[OPE-L:2019] Re: Re: value-form theories

From: nicola taylor (nmtaylor@carmen.murdoch.edu.au)
Date: Mon Jan 03 2000 - 10:07:35 EST

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Hello Mike W, pleased to meet you finally, and commiserations:- I too have
been snowed under by commitments (fortunately, in my case, seasonal). Hope
nobody minds if i briefly tackle your reply to Fred (OPE-L 1937), regarding
his inference from the Marx quote he cited:
>> The fact that the purpose of the process is that x should be
>> transformed into x + dx also POINTS TO THE PATH OUR OWN
>> INVESTIGATION SHOULD TAKE. The result must be expressed
>> as the FUNCTION OF A VARIABLE QUANTITY, or be transformed into
>> one during the process. As a given sum of money, x is a constant
>> from the outset and hence its increment = 0. In the course of the
>> process, therefore, it must be changed into another amount which
>> contains a variable element. OUR TASK IS IS TO DISCOVER THIS
>> (Capital, vol. 1, Vintage edition, p. 977; emphasis added).
>From this quote Fred inferred "that they key question in a theory of
capitalism is to explain the determination of the magnitude of the dM". You
disagree, making crucial two points:


>Rather, Marx says quite clearly here that the capitalist system must
>determine (throw up determinations of) the quantity of surplus-value
>(expressed in money).


>And that we (the investigators) must grasp the
>mediations by which this occurs. That doesn't speak one way or the other to
>the necessity for the theory to determine magnitudes - just that it must
>explain how such magnitudes are reproduced in the theoretical object -

It seems to a newcomer to Marx that the question of what Marx meant by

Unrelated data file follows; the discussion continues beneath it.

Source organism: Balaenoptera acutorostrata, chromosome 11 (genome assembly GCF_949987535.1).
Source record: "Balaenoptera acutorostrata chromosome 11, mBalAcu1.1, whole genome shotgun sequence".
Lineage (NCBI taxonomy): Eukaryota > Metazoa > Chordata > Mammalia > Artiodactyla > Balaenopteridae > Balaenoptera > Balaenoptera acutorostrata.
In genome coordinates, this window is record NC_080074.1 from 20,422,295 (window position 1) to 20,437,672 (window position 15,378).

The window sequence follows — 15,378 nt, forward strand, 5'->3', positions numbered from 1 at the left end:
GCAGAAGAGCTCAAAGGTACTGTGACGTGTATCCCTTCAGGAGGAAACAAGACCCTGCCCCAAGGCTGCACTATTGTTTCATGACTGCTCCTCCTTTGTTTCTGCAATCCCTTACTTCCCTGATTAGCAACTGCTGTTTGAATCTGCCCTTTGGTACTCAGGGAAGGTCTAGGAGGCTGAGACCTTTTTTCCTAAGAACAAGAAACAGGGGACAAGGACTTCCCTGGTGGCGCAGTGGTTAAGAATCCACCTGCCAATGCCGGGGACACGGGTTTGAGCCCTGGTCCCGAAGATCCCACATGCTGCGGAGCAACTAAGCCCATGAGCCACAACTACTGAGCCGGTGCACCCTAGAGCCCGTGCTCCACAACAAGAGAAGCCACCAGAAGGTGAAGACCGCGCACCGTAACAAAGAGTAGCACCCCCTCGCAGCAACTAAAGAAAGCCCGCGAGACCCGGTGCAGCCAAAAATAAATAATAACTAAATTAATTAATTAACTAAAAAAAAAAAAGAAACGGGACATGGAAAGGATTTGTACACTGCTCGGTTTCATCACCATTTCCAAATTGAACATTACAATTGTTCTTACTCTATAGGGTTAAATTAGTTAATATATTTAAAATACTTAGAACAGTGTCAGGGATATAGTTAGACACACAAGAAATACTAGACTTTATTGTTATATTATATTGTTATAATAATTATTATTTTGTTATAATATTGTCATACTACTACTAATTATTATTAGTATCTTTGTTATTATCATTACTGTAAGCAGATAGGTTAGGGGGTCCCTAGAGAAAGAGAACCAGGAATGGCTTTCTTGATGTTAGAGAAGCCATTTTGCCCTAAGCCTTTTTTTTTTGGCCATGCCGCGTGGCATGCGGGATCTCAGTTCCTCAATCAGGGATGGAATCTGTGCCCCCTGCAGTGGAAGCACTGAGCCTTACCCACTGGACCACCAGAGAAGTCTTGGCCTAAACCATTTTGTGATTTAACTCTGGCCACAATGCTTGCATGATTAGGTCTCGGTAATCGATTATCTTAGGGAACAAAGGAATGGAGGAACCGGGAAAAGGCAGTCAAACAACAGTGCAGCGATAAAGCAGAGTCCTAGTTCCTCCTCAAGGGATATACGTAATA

determination, what 'type' of abstraction he used, and what sort of theory
of causation he held (and the sheer multitude of the differing
interpretations of all of these) are the issues upon which Marxists talk
past each other (dialogues of the deaf, etc). So, to get this clear, I
hope you don't mind if I ask you to elaborate:

1) What do *you* mean by determine in the context of (1)? For Marx (and
Fred) the whole of capital, and the theory of surplus value in particular,
are based on Marx's derivation of abstract labour in Part 1; i.e. that
surplus value is the objective 'form of appearance' of abstract labour, and
that money is a measure of these immanent values of commodities. This
implies a causal connection between labour and value. If this connection
is denied, the duality of the commodity must (surely?) be reconstructed as
a duality of use-value and money; the whole notion of surplus value becomes
defunct in favour of a theory of value-added (during production).

2) If so, what you mean by the 'capitalist system' and what you mean by the
'determinations' it throws up are different from what Fred means by these
concepts; i.e. the 'theoretical object at (2) differs, as do the
'mediations' that the investigators think that they should be grasping.

Do you see any way to construct a dialogue with Fred, or must the two of
you simply agree to disagree, each retaining great respect for the work of
the other, each equally puzzled as to what the work of the other actually

belated *new millenium* greetings to all

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